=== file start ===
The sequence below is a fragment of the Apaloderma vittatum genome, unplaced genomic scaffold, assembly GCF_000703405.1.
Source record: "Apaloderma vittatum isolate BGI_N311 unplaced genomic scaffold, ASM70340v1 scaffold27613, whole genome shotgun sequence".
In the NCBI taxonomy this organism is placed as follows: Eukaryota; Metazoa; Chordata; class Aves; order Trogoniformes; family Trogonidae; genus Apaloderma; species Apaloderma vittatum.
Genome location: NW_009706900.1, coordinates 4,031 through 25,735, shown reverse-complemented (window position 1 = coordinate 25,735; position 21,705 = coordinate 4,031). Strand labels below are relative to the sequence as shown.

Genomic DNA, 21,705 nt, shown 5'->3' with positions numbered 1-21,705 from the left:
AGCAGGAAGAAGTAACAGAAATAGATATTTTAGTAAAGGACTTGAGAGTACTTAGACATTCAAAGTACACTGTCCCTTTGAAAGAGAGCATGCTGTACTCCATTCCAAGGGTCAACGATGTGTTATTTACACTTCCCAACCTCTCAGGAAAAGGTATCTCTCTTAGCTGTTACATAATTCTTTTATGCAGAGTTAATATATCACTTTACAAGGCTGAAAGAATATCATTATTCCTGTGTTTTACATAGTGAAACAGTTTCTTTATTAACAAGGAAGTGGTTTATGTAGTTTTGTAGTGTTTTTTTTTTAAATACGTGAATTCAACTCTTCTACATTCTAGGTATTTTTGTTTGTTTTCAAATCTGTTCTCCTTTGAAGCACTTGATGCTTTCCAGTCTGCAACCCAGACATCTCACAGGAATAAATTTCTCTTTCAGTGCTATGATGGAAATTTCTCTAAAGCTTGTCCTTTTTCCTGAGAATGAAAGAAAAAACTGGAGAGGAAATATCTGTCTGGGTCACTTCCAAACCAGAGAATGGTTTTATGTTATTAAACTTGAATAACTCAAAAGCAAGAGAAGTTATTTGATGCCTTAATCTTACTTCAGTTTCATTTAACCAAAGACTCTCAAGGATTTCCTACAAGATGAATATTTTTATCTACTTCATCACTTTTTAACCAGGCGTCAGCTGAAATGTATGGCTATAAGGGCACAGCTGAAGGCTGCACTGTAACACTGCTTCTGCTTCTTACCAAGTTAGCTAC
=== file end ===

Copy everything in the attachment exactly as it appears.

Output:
The sequence below is a fragment of the Apaloderma vittatum genome, unplaced genomic scaffold, assembly GCF_000703405.1.
Source record: "Apaloderma vittatum isolate BGI_N311 unplaced genomic scaffold, ASM70340v1 scaffold27613, whole genome shotgun sequence".
In the NCBI taxonomy this organism is placed as follows: Eukaryota; Metazoa; Chordata; class Aves; order Trogoniformes; family Trogonidae; genus Apaloderma; species Apaloderma vittatum.
Genome location: NW_009706900.1, coordinates 4,031 through 25,735, shown reverse-complemented (window position 1 = coordinate 25,735; position 21,705 = coordinate 4,031). Strand labels below are relative to the sequence as shown.

Genomic DNA, 21,705 nt, shown 5'->3' with positions numbered 1-21,705 from the left:
AGCAGGAAGAAGTAACAGAAATAGATATTTTAGTAAAGGACTTGAGAGTACTTAGACATTCAAAGTACACTGTCCCTTTGAAAGAGAGCATGCTGTACTCCATTCCAAGGGTCAACGATGTGTTATTTACACTTCCCAACCTCTCAGGAAAAGGTATCTCTCTTAGCTGTTACATAATTCTTTTATGCAGAGTTAATATATCACTTTACAAGGCTGAAAGAATATCATTATTCCTGTGTTTTACATAGTGAAACAGTTTCTTTATTAACAAGGAAGTGGTTTATGTAGTTTTGTAGTGTTTTTTTTTTAAATACGTGAATTCAACTCTTCTACATTCTAGGTATTTTTGTTTGTTTTCAAATCTGTTCTCCTTTGAAGCACTTGATGCTTTCCAGTCTGCAACCCAGACATCTCACAGGAATAAATTTCTCTTTCAGTGCTATGATGGAAATTTCTCTAAAGCTTGTCCTTTTTCCTGAGAATGAAAGAAAAAACTGGAGAGGAAATATCTGTCTGGGTCACTTCCAAACCAGAGAATGGTTTTATGTTATTAAACTTGAATAACTCAAAAGCAAGAGAAGTTATTTGATGCCTTAATCTTACTTCAGTTTCATTTAACCAAAGACTCTCAAGGATTTCCTACAAGATGAATATTTTTATCTACTTCATCACTTTTTAACCAGGCGTCAGCTGAAATGTATGGCTATAAGGGCACAGCTGAAGGCTGCACTGTAACACTGCTTCTGCTTCTTACCAAGTTAGCTAC